Brain-injured patients with a GCS ≤ 8 were intubated and were mechanically ventilated. Patients were sedated with either midazolam (0.2 to 0.5−1.h−1) or propofol (1 to 5−1.h−1) and continuous infusion of fentanyl (2 to 5 μ−1.h−1). Management of patients was consistent with the guidelines of the Brain Trauma Foundation [7]. Subsequently, intra-cerebral pressure (ICP) monitoring was performed in patients with GCS ≤ 8 and with an abnormal brain computed tomography (CT) scan or whenever deemed appropriate by the attending intensives, using either an intraparenchymental device or a ventriculostomy in the presence of hydrocephalus [8]. Cerebral perfusion pressure (CPP) was maintained in the range of 60 to 70 mmHg with continuous infusion of norepinephrine when needed [7]. To prevent secondary brain insults, the following standards of care were also applied: normoxia (PaO2 ≥ 80 mmHg), normocapnia (35 ≤ PCO2 ≤ 45 mmHg), body temperature between 36°C and 38°C and maintenance of a serum osmolality ranging between 280 and 320−1 [9].

Intracranial hypertensive episodes defined by an ICP ≥ 20 mmHg were treated by boli of sedatives and a bolus of mannitol (0.5−1). Mannitol was used in the setting of plasma osmolality ≤ 320−1. In the case of refractory intracranial hypertension (ICP ≥ 20 mmHg for more than 15 minutes despite usual first-line treatment), barbiturates (sodium thiopental) were added with an intravenous bolus of 2 to 3−1 followed by a continuous infusion of 2 to 3−1.h−1. Sedation was stopped whenever the control of ICP was deemed appropriate [7].

Data collection

Data derived from medical charts were collected for all consenting patients, including age, gender, APACHE II score for the first 24 hours following ICU admission, GCS at presentation to emergency department. Significant comorbidities were also recorded. Factors that could interfere with iron metabolism, nutritional state or with neuromuscular weakness were recorded: iron administration, blood transfusion, corticosteroids, vasopressor use, parenteral nutrition, renal replacement therapy and length of mechanical ventilation. Major complications, such as hemorrhage, ICU-acquired infection or acute renal failure and outcome variables were also collected.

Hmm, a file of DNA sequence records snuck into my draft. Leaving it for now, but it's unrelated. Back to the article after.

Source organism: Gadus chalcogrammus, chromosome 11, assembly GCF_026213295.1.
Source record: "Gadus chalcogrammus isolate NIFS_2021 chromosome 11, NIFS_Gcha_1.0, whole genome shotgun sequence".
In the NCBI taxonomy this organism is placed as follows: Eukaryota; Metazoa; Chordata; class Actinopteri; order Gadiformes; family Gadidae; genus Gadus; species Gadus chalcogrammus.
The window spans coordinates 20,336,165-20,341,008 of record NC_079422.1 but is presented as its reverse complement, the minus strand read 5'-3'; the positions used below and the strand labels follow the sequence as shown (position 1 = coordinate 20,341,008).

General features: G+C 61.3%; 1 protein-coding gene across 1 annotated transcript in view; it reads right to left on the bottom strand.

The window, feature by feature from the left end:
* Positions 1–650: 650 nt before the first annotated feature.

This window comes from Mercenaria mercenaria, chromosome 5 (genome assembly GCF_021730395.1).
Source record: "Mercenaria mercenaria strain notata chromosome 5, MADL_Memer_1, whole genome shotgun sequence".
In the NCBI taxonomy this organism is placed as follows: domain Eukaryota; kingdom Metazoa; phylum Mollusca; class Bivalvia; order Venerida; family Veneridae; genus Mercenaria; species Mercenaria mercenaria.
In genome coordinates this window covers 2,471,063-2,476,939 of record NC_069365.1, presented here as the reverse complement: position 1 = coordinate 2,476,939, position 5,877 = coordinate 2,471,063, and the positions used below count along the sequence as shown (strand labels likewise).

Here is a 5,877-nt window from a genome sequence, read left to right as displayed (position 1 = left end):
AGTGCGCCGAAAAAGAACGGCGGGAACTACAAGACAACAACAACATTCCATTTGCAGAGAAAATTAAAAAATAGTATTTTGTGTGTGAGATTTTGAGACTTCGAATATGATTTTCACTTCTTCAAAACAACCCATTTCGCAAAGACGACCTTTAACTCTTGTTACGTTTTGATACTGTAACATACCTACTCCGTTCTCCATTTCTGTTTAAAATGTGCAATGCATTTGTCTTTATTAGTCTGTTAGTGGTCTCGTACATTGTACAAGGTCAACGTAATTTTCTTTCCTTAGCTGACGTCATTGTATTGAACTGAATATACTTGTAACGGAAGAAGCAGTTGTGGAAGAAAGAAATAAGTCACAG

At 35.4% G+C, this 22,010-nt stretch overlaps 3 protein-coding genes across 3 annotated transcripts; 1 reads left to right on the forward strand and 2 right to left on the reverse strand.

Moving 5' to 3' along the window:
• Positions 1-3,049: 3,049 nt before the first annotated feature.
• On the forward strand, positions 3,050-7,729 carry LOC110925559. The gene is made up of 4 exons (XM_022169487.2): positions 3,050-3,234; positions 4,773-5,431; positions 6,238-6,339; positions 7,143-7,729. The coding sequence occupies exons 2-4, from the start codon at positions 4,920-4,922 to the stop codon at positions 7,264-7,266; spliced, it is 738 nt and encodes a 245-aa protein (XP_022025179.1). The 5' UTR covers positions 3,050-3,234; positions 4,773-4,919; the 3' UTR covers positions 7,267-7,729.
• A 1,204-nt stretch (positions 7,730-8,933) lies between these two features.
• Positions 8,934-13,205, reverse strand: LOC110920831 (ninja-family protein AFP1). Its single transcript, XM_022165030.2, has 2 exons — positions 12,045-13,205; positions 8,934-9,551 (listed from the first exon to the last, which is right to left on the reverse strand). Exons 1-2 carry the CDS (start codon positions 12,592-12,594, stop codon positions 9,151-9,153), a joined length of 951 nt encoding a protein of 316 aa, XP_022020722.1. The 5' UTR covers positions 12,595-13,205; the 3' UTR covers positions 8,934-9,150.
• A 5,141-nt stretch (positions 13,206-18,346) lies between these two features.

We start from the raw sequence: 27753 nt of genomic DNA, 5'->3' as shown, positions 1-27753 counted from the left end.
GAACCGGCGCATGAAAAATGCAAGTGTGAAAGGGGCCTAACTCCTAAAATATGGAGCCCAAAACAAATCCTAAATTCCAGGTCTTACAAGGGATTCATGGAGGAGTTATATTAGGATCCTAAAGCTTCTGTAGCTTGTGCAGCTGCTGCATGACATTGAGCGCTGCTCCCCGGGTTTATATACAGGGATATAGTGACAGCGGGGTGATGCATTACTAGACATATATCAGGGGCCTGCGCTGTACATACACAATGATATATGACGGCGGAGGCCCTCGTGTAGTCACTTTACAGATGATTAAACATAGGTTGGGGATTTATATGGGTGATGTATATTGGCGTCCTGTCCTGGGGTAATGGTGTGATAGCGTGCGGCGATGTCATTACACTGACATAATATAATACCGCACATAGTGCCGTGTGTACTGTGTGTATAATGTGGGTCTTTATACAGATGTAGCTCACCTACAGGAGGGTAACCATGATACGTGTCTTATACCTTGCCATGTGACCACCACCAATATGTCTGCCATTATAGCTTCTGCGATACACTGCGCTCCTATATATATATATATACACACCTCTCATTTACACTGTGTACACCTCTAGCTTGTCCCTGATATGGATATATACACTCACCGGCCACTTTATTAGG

Biological variables

Blood samples were obtained on the day of ICU admission, and the following parameters were analyzed: Hemoglobin (Hb) concentration (g/L), serum iron concentration (mmol/L), transferrin saturation (TSAT) (%), ferritin concentration (mg/L), soluble serum transferrin receptor concentration (mg/L), high-sensitivity C-reactive protein (CRP) concentration (mg/L). Samples were centrifuged, and the plasma was stored. All hematologic variables were measured using an automated analyzer (Beckman-Coulter/LH780, USA). Serum iron and transferrin saturation levels were measured using commercially available kits (Abbott, Milano, Italy), and ferritin concentration was determined using nephelometry on an Immune Light 2000 (Siemens Company, USA). High-sensitivity CRP was measured using immunonephelometry on the automated analyzer. Normal values of iron profile variables are shown in Table 1.